French Dress (Robe à la Française), ca. 1765. Pale blue silk satin with hammered silver floral brocade and silver bobbin lace trim. The Metropolitan Museum of Art, New York, Purchase, Irene Lewisohn Bequest, 2001 (2001.472a, b).
This court gown is said to have come from descendants of one of Queen Marie Antoinette’s Austrian ladies-in-waiting. As with most gowns of this type, there is a hidden economy in its construction. The petticoat, or underskirt, appears to be constructed of the rich brocade seen on the bodice and overskirt. However, a wide yoke of blue chintz is inserted to the upper sides and back of the petticoat and restricts the costly brocade to the areas where it is visible.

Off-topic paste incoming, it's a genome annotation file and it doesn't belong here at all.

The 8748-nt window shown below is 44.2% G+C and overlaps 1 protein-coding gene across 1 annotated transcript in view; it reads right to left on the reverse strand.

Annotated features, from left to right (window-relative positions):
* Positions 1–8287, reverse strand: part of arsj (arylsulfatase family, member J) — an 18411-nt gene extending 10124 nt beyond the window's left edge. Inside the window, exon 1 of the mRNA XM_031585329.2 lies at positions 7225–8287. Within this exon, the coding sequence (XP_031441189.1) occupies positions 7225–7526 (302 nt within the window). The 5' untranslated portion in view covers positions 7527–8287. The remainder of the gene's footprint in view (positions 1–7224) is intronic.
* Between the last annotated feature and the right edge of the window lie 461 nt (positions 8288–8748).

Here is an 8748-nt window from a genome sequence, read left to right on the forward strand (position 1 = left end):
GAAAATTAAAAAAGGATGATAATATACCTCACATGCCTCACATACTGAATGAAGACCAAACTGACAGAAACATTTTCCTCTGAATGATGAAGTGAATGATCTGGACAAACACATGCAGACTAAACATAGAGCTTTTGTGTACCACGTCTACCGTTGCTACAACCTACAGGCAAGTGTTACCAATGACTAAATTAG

Costume historians have seen the lavish plenitude of handwoven silks consumed in the design of such gowns to be an explicit pronouncement of wealth and status. In addition, the nature of the gown’s construction, its tightly fitted and corseted bodice, and the wide expanse of its skirt dictated the privileged woman’s movements and imposed a number of challenges. The management of an eighteenth-century gown in as simple an act as sitting down “could highlight a person’s physical grace,” according to the historian Mimi Hellman, but it could also “expose the imperfections of the ungainly body.” From this perspective, the gown was not only a pronouncement of elite membership; it was also an instrument that tested a woman’s worthiness for society through the graceful choreography and negotiation of her dressed body.